Tony is born into a very well-to-do family. Unbeknownst to him and probably before he was even born, his life had been planned out of him. He unsuccessfully tries to deviate from the plan, only to find himself trapped in his own enormous ambition. He travels the world, lives the life of luxury, seduces and drinks, and seduces again. His behemoth ego, his relentless greed, and his passionate, yet all too basic, desires consume him but never make him truly happy. His last shot at happiness is short-lived, and the decades of abuse catch up to him. His dying wish is as selfish and greedy as his whole life.
About the authors
Lana Guzman is an entrepreneur and a business consultant. She has authored three short novels in The Unusual Lives series, The Unusual Lives: A Victim(izer), The Unusual Lives: A Fool(er), and The Unusual Lives: An Evil(doer). Her other works are two more fiction series, The Country-Side Stories and The School Tales. She is also the author of two non-fiction books in the Get-It-Done series, The Get-It-Done Business Plan: Write a Business Plan That Will Get Your Business Financed and The Get-It-Done CV: Create a CV That Will Land You Your Dream Job. She lives in Toronto with her family and helps aspiring writers achieve their dreams.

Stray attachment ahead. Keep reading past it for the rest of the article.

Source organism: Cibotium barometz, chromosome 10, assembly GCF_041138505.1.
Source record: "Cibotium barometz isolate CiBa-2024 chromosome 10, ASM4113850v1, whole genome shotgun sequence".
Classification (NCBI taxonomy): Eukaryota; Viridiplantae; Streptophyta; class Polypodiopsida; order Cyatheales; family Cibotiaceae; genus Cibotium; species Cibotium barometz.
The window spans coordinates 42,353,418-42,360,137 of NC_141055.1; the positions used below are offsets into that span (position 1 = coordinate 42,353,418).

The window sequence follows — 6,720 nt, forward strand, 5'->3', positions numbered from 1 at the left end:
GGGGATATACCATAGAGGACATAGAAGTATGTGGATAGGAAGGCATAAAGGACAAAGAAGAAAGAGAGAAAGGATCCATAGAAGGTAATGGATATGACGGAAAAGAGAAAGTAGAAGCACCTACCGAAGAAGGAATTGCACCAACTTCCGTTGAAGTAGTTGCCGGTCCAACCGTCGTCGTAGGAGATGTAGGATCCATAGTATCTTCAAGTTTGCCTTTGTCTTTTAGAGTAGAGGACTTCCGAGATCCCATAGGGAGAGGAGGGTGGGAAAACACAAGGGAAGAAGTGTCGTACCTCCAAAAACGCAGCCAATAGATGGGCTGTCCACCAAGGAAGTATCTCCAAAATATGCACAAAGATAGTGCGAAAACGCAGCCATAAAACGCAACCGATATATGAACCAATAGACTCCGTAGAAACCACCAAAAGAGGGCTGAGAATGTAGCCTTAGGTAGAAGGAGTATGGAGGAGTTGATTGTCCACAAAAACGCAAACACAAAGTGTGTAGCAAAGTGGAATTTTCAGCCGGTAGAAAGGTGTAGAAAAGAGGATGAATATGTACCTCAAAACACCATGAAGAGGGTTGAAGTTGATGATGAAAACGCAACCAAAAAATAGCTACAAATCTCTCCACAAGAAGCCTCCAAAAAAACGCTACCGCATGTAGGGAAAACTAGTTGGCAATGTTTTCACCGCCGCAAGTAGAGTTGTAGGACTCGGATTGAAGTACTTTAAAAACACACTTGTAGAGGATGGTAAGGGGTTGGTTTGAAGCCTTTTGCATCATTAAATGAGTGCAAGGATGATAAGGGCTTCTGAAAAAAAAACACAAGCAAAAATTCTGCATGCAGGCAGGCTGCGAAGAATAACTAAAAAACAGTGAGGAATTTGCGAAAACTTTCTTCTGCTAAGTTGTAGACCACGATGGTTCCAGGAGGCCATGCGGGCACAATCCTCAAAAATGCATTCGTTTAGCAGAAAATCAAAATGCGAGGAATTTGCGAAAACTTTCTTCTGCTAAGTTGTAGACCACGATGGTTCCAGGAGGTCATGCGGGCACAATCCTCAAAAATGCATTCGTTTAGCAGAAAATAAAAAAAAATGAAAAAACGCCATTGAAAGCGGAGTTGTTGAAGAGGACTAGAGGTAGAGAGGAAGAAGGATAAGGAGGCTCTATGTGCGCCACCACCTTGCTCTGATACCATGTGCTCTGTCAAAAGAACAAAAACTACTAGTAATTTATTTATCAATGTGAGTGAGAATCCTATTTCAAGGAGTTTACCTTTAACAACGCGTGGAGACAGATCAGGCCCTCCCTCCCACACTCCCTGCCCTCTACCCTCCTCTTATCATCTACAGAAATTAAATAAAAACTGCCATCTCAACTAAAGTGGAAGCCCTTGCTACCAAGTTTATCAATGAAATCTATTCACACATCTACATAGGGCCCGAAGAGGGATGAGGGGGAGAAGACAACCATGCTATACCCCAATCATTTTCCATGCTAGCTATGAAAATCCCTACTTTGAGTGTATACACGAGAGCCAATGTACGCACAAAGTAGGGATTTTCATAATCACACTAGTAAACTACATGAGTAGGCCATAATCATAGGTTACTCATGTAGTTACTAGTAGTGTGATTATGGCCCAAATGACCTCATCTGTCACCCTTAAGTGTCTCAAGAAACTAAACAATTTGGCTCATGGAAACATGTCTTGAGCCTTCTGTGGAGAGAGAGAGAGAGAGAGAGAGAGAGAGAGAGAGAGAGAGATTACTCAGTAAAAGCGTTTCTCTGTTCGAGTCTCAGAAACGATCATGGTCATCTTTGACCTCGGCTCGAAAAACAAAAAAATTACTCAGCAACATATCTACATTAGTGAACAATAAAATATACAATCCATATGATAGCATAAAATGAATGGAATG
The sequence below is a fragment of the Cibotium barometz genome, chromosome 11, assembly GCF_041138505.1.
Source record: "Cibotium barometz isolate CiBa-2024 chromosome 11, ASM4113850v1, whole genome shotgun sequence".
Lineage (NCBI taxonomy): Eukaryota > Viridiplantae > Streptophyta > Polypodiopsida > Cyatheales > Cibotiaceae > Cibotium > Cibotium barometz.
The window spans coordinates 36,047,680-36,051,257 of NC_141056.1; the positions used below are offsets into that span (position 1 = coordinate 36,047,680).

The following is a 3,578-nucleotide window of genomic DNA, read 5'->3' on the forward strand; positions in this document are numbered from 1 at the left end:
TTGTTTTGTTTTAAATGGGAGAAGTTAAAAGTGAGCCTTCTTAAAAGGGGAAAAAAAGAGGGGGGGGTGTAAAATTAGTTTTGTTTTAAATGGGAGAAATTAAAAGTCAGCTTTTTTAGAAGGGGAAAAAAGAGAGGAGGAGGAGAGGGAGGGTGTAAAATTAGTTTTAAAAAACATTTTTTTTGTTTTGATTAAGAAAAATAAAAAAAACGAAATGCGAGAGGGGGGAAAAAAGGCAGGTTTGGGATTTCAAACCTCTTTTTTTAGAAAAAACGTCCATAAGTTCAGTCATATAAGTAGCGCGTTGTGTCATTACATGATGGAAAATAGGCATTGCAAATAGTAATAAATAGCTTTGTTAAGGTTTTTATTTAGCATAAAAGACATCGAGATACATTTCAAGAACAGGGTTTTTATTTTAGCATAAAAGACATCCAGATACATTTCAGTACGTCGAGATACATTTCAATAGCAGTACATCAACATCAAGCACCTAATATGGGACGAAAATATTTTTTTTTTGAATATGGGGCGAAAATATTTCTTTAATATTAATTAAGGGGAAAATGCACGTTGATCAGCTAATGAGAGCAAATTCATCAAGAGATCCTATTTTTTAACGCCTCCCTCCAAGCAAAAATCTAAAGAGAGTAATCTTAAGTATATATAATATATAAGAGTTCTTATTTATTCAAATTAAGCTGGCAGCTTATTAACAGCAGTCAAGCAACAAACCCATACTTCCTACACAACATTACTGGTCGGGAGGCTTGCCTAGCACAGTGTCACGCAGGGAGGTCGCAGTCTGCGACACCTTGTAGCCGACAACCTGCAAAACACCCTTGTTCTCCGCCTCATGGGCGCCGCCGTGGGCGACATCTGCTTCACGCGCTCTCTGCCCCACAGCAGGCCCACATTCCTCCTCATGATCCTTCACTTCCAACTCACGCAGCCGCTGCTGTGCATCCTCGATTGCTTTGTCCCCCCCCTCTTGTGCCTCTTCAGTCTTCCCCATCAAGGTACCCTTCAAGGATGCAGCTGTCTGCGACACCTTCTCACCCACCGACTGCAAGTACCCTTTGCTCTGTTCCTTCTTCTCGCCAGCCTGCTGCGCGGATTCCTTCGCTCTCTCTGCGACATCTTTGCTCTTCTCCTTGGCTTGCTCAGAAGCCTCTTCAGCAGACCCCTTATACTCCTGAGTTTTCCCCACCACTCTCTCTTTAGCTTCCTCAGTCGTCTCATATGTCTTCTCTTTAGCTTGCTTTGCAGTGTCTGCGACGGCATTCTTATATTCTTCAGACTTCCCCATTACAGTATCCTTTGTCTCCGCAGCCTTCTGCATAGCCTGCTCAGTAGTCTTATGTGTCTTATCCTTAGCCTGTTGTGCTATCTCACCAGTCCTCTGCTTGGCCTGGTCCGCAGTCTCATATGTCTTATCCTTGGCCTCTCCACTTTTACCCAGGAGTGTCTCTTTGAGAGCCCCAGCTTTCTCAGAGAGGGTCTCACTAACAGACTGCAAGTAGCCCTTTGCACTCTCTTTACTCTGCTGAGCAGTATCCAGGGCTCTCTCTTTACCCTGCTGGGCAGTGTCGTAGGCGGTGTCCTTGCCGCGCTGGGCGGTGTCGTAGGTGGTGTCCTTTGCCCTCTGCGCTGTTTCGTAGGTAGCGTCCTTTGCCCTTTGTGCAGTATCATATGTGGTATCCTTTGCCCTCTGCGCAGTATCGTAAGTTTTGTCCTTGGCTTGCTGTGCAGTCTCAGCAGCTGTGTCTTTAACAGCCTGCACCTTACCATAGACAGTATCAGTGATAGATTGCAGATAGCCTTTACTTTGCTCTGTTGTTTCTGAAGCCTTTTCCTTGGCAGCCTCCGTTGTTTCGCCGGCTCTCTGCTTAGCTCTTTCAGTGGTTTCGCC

Excerpt: The Unusual Lives: An Evil(doer) (by (author) Lana Guzman; photographs by Edgar Guzman)
Tony was the only son. His father felt that having a boy was a good enough thing for him as he had an heir. Also, he believed that having more than one child would deplete the resources of the family, which, according to him, were "not as infinite as one could think". Tony's mother felt that one successful pregnancy was more than sufficient as the pregnancy was rather difficult. That was probably the only thing that both of Tony's parents could agree upon. Nevertheless, Tony's mother loved her son dearly and spared no expense, both monetary and that in terms of her personal time and effort, to give her son anything and everything that he needed and desired. Tony's father tried to provide for the son as much as his mother, but only in monetary terms. At that point in time, his interest in his son's life was minimal.